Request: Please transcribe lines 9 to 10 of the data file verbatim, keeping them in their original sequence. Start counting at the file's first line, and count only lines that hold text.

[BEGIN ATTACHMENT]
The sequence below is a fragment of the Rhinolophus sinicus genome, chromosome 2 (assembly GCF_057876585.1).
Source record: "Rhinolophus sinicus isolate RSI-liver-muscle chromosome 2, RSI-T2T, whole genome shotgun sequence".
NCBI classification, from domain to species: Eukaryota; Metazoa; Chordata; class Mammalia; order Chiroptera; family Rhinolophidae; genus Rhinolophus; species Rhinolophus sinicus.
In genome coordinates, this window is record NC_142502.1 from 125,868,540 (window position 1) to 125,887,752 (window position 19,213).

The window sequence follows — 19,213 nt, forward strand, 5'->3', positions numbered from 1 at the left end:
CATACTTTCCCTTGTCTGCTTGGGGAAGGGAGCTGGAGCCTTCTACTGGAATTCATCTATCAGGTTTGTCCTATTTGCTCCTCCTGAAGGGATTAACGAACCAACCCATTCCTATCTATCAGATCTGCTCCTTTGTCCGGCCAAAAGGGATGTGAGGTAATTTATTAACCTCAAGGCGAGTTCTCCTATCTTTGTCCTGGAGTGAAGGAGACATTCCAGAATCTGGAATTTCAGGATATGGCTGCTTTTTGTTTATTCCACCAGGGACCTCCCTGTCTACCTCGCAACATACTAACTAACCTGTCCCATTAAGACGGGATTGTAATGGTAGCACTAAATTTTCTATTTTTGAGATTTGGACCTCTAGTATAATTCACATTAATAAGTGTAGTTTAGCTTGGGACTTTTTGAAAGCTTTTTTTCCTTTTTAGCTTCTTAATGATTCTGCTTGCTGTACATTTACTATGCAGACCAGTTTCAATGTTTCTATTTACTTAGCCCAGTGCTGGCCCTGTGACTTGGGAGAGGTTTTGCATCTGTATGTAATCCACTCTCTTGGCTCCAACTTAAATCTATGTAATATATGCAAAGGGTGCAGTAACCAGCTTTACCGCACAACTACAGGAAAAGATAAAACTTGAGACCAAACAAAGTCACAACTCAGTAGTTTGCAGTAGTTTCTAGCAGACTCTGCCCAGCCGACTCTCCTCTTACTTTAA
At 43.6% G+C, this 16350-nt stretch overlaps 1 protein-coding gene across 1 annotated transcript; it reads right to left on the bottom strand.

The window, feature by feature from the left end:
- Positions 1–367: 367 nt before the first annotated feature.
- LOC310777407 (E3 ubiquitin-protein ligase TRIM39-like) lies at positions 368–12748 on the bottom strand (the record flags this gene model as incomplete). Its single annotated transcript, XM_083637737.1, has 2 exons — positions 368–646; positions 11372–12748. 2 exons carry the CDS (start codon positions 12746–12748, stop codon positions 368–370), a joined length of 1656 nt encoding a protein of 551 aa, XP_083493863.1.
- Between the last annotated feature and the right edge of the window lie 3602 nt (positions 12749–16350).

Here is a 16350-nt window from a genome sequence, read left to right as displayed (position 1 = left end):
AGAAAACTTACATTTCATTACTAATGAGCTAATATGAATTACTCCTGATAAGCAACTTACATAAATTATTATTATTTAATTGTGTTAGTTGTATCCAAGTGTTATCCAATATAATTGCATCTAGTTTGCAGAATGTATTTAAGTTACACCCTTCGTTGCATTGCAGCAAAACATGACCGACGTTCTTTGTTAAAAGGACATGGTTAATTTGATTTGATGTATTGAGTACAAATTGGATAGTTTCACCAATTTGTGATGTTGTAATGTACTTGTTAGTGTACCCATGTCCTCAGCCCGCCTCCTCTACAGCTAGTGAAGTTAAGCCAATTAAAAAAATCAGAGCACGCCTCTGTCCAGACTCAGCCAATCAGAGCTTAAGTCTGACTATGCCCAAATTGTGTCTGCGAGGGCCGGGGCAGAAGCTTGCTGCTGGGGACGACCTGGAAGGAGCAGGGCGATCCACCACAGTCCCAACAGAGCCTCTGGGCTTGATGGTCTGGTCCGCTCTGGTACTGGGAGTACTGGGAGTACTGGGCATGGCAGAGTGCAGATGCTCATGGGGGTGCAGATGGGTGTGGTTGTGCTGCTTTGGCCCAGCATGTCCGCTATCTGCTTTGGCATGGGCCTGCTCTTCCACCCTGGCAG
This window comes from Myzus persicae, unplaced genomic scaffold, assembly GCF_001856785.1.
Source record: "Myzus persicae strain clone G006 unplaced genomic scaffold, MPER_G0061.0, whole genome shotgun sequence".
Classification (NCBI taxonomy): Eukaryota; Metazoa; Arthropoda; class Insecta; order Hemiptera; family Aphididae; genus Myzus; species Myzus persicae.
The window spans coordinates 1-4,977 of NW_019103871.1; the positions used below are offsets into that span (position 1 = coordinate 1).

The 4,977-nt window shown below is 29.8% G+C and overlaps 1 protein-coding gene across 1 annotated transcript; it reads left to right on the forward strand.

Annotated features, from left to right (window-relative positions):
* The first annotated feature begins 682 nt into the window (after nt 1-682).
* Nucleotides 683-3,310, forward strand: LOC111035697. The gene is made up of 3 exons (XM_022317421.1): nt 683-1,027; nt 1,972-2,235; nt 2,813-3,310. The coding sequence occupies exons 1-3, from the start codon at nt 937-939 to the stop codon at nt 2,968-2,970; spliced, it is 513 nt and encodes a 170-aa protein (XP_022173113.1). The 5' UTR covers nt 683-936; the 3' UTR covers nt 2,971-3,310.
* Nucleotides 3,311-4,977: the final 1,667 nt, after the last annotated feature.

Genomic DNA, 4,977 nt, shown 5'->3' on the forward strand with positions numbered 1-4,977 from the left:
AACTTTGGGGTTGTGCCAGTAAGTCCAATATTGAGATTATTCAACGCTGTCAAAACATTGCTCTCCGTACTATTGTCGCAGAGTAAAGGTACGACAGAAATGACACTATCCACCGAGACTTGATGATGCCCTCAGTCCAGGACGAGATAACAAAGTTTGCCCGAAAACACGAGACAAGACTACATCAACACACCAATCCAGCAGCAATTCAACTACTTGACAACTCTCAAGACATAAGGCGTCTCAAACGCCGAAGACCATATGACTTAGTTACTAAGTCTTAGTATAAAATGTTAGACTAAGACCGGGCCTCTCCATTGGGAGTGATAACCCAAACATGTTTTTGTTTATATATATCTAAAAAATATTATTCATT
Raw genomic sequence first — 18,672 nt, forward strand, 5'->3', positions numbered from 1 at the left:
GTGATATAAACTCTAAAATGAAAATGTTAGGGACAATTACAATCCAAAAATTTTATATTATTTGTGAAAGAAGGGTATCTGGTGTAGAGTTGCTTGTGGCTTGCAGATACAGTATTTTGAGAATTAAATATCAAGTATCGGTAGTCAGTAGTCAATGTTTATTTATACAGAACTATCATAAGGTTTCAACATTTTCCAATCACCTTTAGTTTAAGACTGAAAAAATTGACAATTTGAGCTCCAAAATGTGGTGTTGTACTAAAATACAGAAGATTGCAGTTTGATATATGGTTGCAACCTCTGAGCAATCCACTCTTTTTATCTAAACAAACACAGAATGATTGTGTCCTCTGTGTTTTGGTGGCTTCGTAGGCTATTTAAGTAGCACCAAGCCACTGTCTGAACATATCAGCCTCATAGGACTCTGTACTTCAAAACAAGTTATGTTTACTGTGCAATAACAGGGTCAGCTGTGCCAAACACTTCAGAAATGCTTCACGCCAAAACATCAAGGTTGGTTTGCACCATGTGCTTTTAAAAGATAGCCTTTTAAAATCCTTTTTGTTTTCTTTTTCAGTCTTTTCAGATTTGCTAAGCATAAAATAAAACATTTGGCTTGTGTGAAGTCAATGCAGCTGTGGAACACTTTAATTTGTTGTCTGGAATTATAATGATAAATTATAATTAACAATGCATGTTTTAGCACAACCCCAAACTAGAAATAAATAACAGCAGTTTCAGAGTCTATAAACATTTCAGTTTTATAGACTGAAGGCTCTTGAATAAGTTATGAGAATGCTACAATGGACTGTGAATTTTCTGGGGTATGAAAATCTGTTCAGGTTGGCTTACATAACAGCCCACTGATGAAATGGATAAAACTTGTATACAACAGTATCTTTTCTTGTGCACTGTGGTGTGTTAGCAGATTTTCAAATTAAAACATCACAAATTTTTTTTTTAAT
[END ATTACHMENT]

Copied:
- Positions 1–367: 367 nt before the first annotated feature.
- LOC310777407 (E3 ubiquitin-protein ligase TRIM39-like) lies at positions 368–12748 on the bottom strand (the record flags this gene model as incomplete). Its single annotated transcript, XM_083637737.1, has 2 exons — positions 368–646; positions 11372–12748. 2 exons carry the CDS (start codon positions 12746–12748, stop codon positions 368–370), a joined length of 1656 nt encoding a protein of 551 aa, XP_083493863.1.